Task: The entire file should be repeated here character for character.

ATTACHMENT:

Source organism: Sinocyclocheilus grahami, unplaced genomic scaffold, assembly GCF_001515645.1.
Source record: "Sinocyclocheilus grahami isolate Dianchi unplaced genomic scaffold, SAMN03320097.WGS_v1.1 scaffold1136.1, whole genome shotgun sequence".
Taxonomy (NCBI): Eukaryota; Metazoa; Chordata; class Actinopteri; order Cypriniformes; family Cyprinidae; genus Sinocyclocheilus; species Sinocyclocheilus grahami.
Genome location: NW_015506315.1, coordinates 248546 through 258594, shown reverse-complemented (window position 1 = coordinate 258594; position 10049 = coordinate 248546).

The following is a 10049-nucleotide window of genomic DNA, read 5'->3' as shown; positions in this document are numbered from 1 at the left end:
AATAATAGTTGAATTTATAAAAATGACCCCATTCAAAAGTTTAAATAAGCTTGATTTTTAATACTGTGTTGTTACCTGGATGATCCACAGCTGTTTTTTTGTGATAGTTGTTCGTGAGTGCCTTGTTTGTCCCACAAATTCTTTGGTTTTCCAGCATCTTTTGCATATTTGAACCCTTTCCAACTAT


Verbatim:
Source organism: Sinocyclocheilus grahami, unplaced genomic scaffold, assembly GCF_001515645.1.
Source record: "Sinocyclocheilus grahami isolate Dianchi unplaced genomic scaffold, SAMN03320097.WGS_v1.1 scaffold1136.1, whole genome shotgun sequence".
Taxonomy (NCBI): Eukaryota; Metazoa; Chordata; class Actinopteri; order Cypriniformes; family Cyprinidae; genus Sinocyclocheilus; species Sinocyclocheilus grahami.
Genome location: NW_015506315.1, coordinates 248546 through 258594, shown reverse-complemented (window position 1 = coordinate 258594; position 10049 = coordinate 248546).

The following is a 10049-nucleotide window of genomic DNA, read 5'->3' as shown; positions in this document are numbered from 1 at the left end:
AATAATAGTTGAATTTATAAAAATGACCCCATTCAAAAGTTTAAATAAGCTTGATTTTTAATACTGTGTTGTTACCTGGATGATCCACAGCTGTTTTTTTGTGATAGTTGTTCGTGAGTGCCTTGTTTGTCCCACAAATTCTTTGGTTTTCCAGCATCTTTTGCATATTTGAACCCTTTCCAACTAT